Column : The curious case of Datacom

Written by Rishi Raj | Updated: Apr 15 2011, 08:52am hrs
The first chargesheet filed by the Central Bureau of Investigation (CBI) on April 2 before the special court to try the 2G spectrum scam has been seen as weak by many, for it has merely tried to structure the manner in which the irregularities were committed by former telecom minister A Raja and his key officials in connivance with certain private parties. So, clearly, there were three players and the scam could not have happened without the active participation of all the three stakeholders. Put simply, Raja would not have been able to commit the fraud if, say, telecom secretary Siddharth Behura or Rajas private secretary RK Chandolia would not have cooperated with him. Even if the three acted in concert, the scam would not have taken place if the private parties in queue for the licences would not have connived with them to jump the queue for getting licences and spectrum.

Logically, therefore, the CBI earlier arrested Raja, Behura, Chandolia and Shahid Balwa (promoter of Swan Telecom, a key beneficiary) and later chargesheeted them also. In addition, it has chargesheeted another beneficiary firm and its promoter, Unitech and its managing director Sanjay Chandra. Three officials of Anil Ambanis ADAG have been chargesheeted because it is alleged that Swan was a front company for Reliance Communications. However, what is curious is the case of another major beneficiary Datacom (now Videocon Telecom), jointly promoted by HFCLs Mahendra Nahata and Videocon groups Venugopal Dhoot.

Datacom benefited as much as Swan and Unitech in terms of jumping the queue to get licences and spectrum due to Rajas skewed first-come first-served (FCFS) norm, which, instead of taking into the account the date of application, cleverly changed it to the date on which the firms complied with the terms and conditions of the letters of intent, which means those that paid the licence fee first. However, despite this clear benefit, the CBI has not chargesheeted Datacom. It is true that this is only the first, preliminary chargesheet and a second one will be filed on April 25. But, looking at the enormity of the benefit Datacom got, it is a bit puzzling why its name was omitted in the first chargesheet when it should have been sharing the spotlight with Swan and Unitech. Surely, if the CBI has been able to understand the modus operandi of the scam and the benefit accruing to Swan and Unitech, it would not have missed out on Datacom. Or is this because Datacom, unlike the other two firms, was not able to sell part stake to a foreign operator It was not that Datacom did not try. The firm lost out because Nahata and Dhoot were fighting for control of the company and no foreign player wanted to touch it until this was resolved!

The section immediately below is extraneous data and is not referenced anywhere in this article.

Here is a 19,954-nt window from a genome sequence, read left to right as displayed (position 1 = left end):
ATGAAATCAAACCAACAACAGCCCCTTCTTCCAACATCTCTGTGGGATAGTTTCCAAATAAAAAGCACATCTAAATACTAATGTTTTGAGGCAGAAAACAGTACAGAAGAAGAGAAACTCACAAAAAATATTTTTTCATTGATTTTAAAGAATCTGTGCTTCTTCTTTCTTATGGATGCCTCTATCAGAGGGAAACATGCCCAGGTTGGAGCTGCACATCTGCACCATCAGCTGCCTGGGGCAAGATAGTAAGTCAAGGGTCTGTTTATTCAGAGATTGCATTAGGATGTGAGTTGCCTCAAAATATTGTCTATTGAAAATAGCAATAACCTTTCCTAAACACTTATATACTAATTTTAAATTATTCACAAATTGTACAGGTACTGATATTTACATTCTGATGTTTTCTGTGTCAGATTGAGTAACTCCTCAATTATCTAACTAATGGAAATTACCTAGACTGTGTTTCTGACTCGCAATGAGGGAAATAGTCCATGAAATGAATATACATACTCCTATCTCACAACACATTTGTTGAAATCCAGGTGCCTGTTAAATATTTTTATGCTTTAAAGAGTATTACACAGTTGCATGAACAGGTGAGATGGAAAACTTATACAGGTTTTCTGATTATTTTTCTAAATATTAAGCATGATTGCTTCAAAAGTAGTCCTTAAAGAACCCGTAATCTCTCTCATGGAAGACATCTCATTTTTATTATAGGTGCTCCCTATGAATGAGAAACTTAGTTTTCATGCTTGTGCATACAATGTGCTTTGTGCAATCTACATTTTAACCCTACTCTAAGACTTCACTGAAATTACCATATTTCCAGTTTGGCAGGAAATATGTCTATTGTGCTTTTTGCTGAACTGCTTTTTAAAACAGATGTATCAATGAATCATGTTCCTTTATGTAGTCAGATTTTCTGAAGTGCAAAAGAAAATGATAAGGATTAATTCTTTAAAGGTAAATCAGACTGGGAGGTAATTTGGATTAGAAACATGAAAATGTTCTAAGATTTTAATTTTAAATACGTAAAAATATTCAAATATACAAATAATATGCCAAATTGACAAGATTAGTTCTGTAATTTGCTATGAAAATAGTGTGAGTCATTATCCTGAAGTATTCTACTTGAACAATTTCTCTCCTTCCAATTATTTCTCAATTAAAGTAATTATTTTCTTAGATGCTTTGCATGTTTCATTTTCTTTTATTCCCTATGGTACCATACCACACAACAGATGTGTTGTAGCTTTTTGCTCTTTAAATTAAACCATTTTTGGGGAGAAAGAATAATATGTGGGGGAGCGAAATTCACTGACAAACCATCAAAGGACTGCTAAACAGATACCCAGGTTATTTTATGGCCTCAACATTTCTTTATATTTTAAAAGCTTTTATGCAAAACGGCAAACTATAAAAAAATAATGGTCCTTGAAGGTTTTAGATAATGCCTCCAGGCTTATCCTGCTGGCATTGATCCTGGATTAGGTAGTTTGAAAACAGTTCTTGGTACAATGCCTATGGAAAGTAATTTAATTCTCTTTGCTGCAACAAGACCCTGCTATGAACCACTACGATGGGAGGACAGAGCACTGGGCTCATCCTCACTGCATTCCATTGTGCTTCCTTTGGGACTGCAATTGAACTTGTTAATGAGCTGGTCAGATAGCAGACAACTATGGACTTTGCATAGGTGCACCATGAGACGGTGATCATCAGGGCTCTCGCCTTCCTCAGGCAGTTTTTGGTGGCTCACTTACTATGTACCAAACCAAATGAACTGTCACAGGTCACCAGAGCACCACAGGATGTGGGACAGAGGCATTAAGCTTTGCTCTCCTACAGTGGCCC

Datacom, which had applied for licences for 21 circles on August 28, 2007, virtually scored the number one position in spectrum priority, jumping the queue over Idea, Spice, Swan and S-Tel, all of whom were in the fray for spectrum in exactly the same circles. In fact, it also jumped ahead of Shyams (now Sistema Shyam) 21 applications and Tata Teleservices 3but that is irrelevant since they were in the queue for CDMA spectrum.

The way Raja and the DoT officials manipulated this feat was not only by changing the FCFS definition to suit favoured companies, including Datacom, but by setting up four counters on January 10, 2008the day the letter of intents were doled out amidst major fisticuffs at Sanchar Bhavanand placing Datacom at counter number 1behind ByCell and Swan. This way, Datacoms position, which was number 6 by date of application, moved up to number 3 at this counter. ByCell later got disqualified and Datacom moved further up to number 2.

In fact, by being able to comply with the letter of intent conditions, it moved to the number 1 position in 19 of the 21 circleseven ahead of Swan and Unitech! It was at number 2 only in two circles. By contrast, Swan was number 1 only in two circles (more prized ones though, namely Delhi and Mumbai), and Unitech was number 2 and 3 in all the circles.

This means that much like Swan and Unitech, even Datacom had drafts for the licence fee and bank guarantees, totalling to almost R26,000 crore ready to be submitted within hours of announcement, thanks only to some insider information. In fact, Swan and Unitech have been charged by the CBI for having the information due to their earlier familiarity as well as proximity to Raja, Behura and Chandolia.

In fact, the CBI chargesheet has provided detailed analysis on pages 37-40 of how the spectrum table stacks up vis--vis the date of applications but surprisingly maintains a studied silence on how Datacom, and not Unitech or Swan, was the biggest beneficiary of the FCFS manipulation. (See table).

The CBI may chargesheet Datacom on April 25 but it surely needs to explain why this company and its promoters/officials were spared the honours they deserved on April 2, considering their accomplishment on the historic day of January 10, 2008.